Lockheed Hudson MKIII
RNZAF serial no. NZ2013
Ex-RAF serial no. V9241
Manufacturer’s no. 3826
On display in the Aircraft Hall
The Lockheed Hudson was the first modern operational aircraft flown by the RNZAF in World War Two, and served extensively within New Zealand and in the Pacific theatre of operations.
The RNZAF received 94 American-made Hudson bombers in 1941-42 as part of measures to counter the threat of German raiders around the New Zealand coastline. Subsequently, they formed a major part of the RNZAF’s capabilities to counter the threat from Japanese forces in the Pacific, serving operationally at both Espiritu Santo and Guadalcanal. The Hudsons were operated by No. 1,2,3,4 and 9 Squadrons in the maritime search and strike operation roles until their replacement in 1943-44 by the more powerful Lockheed Ventura.
NZ2013 was manufactured in 1941 by the Lockheed Aircraft Corporation at Burbank, California. Originally destined for the Royal Air Force, it was diverted to New Zealand, and entered service on 18 September 1941 with No. 1 Squadron at Whenuapai. NZ2013 later served with No. 4 (General Reconnaissance) Squadron in Fiji, and briefly in New Caledonia with No. 9 Squadron in August/September 1942. It suffered a major accident in Fiji in early 1942 and was out of commission for several months. NZ2013 returned to New Zealand in July 1944, serving with the School of Navigation and Reconnaissance at New Plymouth, then Wigram, where it continued in service until July 1948.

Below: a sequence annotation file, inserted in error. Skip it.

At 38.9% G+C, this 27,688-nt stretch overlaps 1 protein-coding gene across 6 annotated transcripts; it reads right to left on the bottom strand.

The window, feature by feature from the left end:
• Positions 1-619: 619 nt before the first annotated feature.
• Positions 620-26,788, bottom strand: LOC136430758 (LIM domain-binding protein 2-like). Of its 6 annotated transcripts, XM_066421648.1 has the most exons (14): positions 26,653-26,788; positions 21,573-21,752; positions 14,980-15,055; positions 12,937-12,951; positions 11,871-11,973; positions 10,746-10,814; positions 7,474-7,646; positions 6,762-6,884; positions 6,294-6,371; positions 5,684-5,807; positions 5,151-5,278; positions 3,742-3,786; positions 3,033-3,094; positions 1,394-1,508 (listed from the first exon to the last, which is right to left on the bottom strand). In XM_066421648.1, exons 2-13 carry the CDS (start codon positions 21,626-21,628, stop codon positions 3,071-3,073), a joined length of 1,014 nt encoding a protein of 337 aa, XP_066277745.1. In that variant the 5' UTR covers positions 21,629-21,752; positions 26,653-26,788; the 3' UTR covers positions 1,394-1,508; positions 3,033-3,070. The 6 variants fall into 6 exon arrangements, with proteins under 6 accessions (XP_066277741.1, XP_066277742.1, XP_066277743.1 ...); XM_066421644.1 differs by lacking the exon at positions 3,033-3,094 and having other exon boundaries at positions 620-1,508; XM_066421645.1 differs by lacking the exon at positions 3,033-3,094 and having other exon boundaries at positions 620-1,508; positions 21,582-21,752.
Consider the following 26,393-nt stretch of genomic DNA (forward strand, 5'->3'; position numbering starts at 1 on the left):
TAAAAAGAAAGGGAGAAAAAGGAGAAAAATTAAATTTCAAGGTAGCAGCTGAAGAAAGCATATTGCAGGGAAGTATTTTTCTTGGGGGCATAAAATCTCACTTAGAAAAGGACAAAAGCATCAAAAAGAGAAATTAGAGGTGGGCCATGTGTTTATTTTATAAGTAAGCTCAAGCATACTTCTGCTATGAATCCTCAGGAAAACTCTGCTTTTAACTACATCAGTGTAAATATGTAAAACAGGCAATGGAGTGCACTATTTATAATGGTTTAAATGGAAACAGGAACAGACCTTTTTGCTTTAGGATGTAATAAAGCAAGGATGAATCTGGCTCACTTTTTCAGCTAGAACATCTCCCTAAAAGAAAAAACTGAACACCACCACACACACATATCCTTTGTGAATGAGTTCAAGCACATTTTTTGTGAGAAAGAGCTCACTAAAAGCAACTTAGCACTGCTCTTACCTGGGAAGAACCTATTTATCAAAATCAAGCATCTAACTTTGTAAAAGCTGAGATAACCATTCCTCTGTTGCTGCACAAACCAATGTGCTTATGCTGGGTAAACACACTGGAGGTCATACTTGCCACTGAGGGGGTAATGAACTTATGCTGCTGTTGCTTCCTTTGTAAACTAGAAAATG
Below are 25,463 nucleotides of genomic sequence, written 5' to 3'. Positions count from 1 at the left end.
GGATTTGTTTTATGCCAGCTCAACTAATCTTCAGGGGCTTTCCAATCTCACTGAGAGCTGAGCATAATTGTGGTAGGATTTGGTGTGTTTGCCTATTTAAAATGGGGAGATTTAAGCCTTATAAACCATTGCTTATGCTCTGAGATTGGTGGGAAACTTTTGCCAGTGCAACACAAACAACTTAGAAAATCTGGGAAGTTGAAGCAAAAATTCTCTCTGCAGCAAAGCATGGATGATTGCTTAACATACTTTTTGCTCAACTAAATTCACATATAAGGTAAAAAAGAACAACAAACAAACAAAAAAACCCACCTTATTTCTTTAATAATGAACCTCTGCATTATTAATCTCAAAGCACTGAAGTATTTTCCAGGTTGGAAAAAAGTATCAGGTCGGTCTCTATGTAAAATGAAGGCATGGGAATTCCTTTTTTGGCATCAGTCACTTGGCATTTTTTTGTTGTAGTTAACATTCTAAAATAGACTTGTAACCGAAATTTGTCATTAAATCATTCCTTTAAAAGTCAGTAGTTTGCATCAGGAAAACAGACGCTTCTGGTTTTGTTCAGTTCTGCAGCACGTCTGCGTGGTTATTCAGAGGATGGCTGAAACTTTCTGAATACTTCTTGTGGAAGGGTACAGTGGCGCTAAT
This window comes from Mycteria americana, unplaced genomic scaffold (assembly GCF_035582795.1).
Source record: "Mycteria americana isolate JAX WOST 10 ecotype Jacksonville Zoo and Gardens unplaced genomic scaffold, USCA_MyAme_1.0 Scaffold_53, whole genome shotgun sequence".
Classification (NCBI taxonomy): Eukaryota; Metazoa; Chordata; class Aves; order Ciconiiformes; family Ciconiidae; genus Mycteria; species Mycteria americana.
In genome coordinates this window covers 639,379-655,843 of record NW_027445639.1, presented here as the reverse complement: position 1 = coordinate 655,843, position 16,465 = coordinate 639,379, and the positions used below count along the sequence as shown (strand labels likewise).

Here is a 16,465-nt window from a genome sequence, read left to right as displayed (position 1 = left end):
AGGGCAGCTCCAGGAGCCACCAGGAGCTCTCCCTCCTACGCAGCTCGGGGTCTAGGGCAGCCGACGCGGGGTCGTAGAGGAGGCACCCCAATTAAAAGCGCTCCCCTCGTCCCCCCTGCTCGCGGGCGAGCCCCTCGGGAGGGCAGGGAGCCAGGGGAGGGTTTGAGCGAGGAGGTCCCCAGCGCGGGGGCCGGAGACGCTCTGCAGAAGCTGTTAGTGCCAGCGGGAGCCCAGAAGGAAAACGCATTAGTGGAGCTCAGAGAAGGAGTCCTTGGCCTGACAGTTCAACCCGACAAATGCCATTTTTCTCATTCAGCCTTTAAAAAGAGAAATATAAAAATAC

The aircraft was then sold to a farmer in Oamaru in May 1949, and was used as a shed and chicken coop until being purchased by the RNZAF Museum Trust Board, with fundraising assistance from No. 26 (Oamaru) Squadron Air Training Corps, in 1985. NZ2013 underwent nine years of restoration work at the Air Force Museum of New Zealand before finally going on display in 1996. It is finished in the colour scheme that it would have worn when serving with No. 4 Squadron in Fiji in 1943-44.